It's the latest twist in an unprecedented battle between the Conservative government and an independent officer of parliament whose job is to safeguard Canadians' access to government records.
Information commissioner Suzanne Legault issued a special report last week revealing she'd recommended in March that charges be laid against the RCMP for the destruction of long-gun registry records that were part of an active investigation.
The Harper government responded by retroactively rewriting the law, backdating the changes and burying the amendment in an omnibus budget bill it introduced earlier this month.
Legault calls that a "perilous precedent" that could be used by governments to retroactively rewrite laws on everything from spending scandals to electoral fraud.
While the Conservatives press ahead with an omnibus bill that will retroactively erase the offence from the books, Justice Minister Peter MacKay's office has confirmed that it sent Legault's findings to the Public Prosecution Service of Canada last week, which in turn handed the file over to an investigative agency.
"It will be looked at by a senior investigator," Sgt. Peter Leon of the OPP said late Tuesday, confirming an investigation will take place.
That doesn't mean charges will necessarily be laid.
"The Attorney General of Canada is not responsible for laying charges," MacKay's spokeswoman Clarissa Lamb said in an email Tuesday.
The public prosecutor's office would only say that it has passed on the file. "We don't direct an investigation," said spokesman Dan Brien.
Prime Minister Stephen Harper has said the Mounties were just respecting the will of Parliament when they destroyed gun records that were subject to an active access-to-information request and investigation by the information commissioner.
However the events in question took place before a Conservative bill to end the now-defunct, long-gun registry had been passed by the House of Commons in April 2012. To cover the RCMP's tracks, the government's most recent budget bill exempts all long gun registry records from the Access to Information Act, as well as any investigations, complaints or judicial proceedings related to those records — and backdates the changes to October 2011, when the bill to end the long gun registry was first introduced in Parliament.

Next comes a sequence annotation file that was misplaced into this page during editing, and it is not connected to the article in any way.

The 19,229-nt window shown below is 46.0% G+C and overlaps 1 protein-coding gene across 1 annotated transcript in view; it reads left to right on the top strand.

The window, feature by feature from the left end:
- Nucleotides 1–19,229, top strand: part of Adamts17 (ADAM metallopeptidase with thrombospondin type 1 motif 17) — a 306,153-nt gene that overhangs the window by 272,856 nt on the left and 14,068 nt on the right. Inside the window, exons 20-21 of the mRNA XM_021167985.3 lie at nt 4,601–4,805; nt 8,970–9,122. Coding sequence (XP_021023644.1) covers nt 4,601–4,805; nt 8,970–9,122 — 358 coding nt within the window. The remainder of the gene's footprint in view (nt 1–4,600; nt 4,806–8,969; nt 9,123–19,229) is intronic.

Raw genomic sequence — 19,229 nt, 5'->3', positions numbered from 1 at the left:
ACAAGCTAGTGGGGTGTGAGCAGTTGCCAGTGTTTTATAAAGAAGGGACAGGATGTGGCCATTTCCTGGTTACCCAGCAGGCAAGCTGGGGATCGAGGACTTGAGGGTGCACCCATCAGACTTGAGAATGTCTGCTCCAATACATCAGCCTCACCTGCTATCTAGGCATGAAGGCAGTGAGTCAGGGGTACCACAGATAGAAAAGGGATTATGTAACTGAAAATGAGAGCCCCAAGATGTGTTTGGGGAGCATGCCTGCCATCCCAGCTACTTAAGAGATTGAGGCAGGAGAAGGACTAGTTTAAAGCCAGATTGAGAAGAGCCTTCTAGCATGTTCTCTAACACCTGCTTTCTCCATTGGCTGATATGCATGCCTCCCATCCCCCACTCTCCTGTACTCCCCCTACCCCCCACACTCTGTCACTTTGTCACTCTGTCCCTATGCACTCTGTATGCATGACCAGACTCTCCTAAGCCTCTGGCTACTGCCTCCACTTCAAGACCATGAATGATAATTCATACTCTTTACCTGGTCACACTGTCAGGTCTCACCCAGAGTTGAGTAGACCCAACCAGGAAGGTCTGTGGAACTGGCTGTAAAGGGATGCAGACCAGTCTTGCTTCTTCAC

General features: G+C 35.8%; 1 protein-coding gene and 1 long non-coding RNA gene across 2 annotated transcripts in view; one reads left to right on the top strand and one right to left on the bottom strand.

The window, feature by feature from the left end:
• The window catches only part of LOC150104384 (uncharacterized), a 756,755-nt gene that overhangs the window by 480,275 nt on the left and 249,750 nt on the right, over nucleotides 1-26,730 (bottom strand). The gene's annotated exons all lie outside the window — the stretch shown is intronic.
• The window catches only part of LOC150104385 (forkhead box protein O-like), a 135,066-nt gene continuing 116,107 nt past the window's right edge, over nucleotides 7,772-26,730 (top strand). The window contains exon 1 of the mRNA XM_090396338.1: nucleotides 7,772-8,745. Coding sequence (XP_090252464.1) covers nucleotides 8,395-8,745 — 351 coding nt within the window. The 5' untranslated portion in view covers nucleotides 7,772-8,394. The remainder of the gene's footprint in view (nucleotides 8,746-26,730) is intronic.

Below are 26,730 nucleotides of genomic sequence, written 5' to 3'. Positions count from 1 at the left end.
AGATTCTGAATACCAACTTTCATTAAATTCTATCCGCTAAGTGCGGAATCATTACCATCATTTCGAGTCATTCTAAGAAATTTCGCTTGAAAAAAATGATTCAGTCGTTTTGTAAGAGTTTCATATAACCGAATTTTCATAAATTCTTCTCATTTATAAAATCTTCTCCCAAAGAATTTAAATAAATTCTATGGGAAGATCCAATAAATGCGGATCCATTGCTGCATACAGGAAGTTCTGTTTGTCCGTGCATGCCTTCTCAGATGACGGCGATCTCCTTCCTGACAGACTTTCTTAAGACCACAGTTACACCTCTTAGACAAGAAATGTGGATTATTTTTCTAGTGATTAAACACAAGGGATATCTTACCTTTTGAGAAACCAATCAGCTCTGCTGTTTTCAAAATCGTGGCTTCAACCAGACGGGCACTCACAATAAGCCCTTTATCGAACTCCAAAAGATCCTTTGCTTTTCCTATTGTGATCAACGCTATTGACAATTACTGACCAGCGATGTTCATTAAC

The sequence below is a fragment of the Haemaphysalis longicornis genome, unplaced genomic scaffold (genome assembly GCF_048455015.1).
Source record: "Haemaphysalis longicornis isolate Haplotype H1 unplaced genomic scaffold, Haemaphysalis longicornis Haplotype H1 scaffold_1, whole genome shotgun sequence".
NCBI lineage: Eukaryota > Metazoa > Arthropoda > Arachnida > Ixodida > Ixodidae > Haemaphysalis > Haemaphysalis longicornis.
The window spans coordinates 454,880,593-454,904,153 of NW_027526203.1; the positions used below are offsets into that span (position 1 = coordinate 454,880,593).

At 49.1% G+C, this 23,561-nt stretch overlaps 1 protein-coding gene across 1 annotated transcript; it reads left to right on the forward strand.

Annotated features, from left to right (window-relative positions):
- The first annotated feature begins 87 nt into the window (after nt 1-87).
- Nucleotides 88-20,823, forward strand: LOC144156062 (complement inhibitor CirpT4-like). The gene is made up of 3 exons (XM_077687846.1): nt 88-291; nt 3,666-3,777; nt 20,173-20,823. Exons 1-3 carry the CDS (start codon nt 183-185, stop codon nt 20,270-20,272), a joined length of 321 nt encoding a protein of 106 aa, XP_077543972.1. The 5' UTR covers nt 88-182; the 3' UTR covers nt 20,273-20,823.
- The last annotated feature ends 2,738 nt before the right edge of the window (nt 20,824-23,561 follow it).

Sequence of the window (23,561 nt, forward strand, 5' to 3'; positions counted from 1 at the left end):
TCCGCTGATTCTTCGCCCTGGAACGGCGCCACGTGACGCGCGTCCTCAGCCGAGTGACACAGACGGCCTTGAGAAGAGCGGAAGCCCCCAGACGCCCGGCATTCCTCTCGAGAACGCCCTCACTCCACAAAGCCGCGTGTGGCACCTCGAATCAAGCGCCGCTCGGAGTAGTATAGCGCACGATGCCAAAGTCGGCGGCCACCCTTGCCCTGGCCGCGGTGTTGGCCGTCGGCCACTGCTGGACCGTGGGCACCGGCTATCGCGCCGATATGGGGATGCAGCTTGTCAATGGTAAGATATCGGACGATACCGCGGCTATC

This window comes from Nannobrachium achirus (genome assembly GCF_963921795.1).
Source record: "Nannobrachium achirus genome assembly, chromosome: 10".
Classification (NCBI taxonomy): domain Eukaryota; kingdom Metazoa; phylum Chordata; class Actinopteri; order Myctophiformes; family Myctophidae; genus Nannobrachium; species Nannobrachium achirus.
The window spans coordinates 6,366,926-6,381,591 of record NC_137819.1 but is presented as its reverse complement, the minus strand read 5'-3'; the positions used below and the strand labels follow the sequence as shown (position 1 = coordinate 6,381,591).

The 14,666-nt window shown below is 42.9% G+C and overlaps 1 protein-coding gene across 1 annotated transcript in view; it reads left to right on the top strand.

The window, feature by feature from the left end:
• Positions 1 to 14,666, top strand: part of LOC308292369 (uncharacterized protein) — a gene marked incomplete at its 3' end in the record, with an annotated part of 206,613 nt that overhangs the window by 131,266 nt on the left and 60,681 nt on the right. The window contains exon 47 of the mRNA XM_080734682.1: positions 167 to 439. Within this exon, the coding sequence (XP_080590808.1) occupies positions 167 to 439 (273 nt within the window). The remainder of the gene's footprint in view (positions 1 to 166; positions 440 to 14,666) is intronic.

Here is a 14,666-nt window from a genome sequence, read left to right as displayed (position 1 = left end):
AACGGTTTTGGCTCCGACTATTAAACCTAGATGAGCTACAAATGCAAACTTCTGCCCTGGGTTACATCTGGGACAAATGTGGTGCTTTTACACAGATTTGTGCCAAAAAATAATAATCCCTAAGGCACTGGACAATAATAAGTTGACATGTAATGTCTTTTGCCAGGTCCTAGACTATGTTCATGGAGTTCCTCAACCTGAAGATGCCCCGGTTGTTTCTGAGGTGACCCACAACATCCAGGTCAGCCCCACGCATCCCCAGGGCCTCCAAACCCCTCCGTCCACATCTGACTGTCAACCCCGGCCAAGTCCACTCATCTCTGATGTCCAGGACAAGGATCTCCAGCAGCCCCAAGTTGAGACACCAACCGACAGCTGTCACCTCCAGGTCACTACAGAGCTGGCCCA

That's cause for a parliamentary investigation, the official Opposition NDP said Tuesday and they're requesting that the Commons ethics committee study the matter.
"It doesn't matter what party you're in, the issue of being able to retroactively change laws to protect a government agency or department that was involved in illegally shredding documents would set a very, very dangerous precedent for future governments," New Democrat Charlie Angus, a member of the committee on access to information, privacy and ethics, said in an interview.
"This is staggering on a number of levels."
The NDP motion for the ethics committee requests that the Justice Department produce "all of its documents relating to this case" and that MacKay, Public Safety Minister Steven Blaney and RCMP Commissioner Bob Paulson, among others, be called to testify.
A spokesman for Blaney would not say whether the minister would agree to attend committee hearings on what he called a "technical amendment."
"We firmly reject any claim that the RCMP did anything wrong," spokesman Jeremy Laurin said in an email.
Patricia Davidson, the Conservative vice-chair of the ethics committee, was not immediately available for comment. However Scott Simms, the committee's Liberal vice-chair, said it has just completed a study on identity theft and has an opening to take on new business, although time is tight.
The Commons is set to rise for the summer recess by June 23 and won't likely return before Canadians go to the polls to elect a new government in October.
The NDP's Angus says what's at stake is the power of government to effectively neuter independent parliamentary watchdogs while giving itself the power to rewrite history to negate criminal charges.
"This isn't inside-the-bubble bickering," said Angus. "These are the institutions that are supposed to have the power to ensure that parliamentarians and government remain honest."
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